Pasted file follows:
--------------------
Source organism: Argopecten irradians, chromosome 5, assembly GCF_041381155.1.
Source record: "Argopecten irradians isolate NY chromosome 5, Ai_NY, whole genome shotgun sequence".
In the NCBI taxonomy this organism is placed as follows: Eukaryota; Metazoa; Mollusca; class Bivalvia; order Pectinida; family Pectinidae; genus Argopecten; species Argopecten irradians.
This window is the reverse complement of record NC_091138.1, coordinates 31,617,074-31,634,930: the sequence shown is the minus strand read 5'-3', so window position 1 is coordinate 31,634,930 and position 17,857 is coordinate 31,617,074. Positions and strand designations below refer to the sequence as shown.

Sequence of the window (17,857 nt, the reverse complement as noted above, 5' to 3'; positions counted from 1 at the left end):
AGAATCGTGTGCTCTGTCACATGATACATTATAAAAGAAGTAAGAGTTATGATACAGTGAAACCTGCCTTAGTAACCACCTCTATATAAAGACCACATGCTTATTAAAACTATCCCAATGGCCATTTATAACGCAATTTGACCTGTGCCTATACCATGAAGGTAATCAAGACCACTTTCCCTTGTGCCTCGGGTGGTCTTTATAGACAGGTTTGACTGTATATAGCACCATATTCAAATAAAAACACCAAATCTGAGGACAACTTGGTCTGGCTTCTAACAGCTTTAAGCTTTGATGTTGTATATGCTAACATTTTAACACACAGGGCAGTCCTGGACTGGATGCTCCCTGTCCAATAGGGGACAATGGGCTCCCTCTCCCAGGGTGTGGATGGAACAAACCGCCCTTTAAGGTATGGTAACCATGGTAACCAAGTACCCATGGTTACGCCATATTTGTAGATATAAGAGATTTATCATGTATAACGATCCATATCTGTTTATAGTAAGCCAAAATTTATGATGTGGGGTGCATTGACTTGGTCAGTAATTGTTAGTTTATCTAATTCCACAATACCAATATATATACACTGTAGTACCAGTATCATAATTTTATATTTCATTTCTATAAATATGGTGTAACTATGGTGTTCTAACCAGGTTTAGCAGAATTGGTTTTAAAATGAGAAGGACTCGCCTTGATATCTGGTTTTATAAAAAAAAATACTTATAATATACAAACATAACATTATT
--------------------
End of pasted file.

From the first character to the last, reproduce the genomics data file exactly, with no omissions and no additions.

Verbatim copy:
Source organism: Argopecten irradians, chromosome 5, assembly GCF_041381155.1.
Source record: "Argopecten irradians isolate NY chromosome 5, Ai_NY, whole genome shotgun sequence".
In the NCBI taxonomy this organism is placed as follows: Eukaryota; Metazoa; Mollusca; class Bivalvia; order Pectinida; family Pectinidae; genus Argopecten; species Argopecten irradians.
This window is the reverse complement of record NC_091138.1, coordinates 31,617,074-31,634,930: the sequence shown is the minus strand read 5'-3', so window position 1 is coordinate 31,634,930 and position 17,857 is coordinate 31,617,074. Positions and strand designations below refer to the sequence as shown.

Sequence of the window (17,857 nt, the reverse complement as noted above, 5' to 3'; positions counted from 1 at the left end):
AGAATCGTGTGCTCTGTCACATGATACATTATAAAAGAAGTAAGAGTTATGATACAGTGAAACCTGCCTTAGTAACCACCTCTATATAAAGACCACATGCTTATTAAAACTATCCCAATGGCCATTTATAACGCAATTTGACCTGTGCCTATACCATGAAGGTAATCAAGACCACTTTCCCTTGTGCCTCGGGTGGTCTTTATAGACAGGTTTGACTGTATATAGCACCATATTCAAATAAAAACACCAAATCTGAGGACAACTTGGTCTGGCTTCTAACAGCTTTAAGCTTTGATGTTGTATATGCTAACATTTTAACACACAGGGCAGTCCTGGACTGGATGCTCCCTGTCCAATAGGGGACAATGGGCTCCCTCTCCCAGGGTGTGGATGGAACAAACCGCCCTTTAAGGTATGGTAACCATGGTAACCAAGTACCCATGGTTACGCCATATTTGTAGATATAAGAGATTTATCATGTATAACGATCCATATCTGTTTATAGTAAGCCAAAATTTATGATGTGGGGTGCATTGACTTGGTCAGTAATTGTTAGTTTATCTAATTCCACAATACCAATATATATACACTGTAGTACCAGTATCATAATTTTATATTTCATTTCTATAAATATGGTGTAACTATGGTGTTCTAACCAGGTTTAGCAGAATTGGTTTTAAAATGAGAAGGACTCGCCTTGATATCTGGTTTTATAAAAAAAAATACTTATAATATACAAACATAACATTATT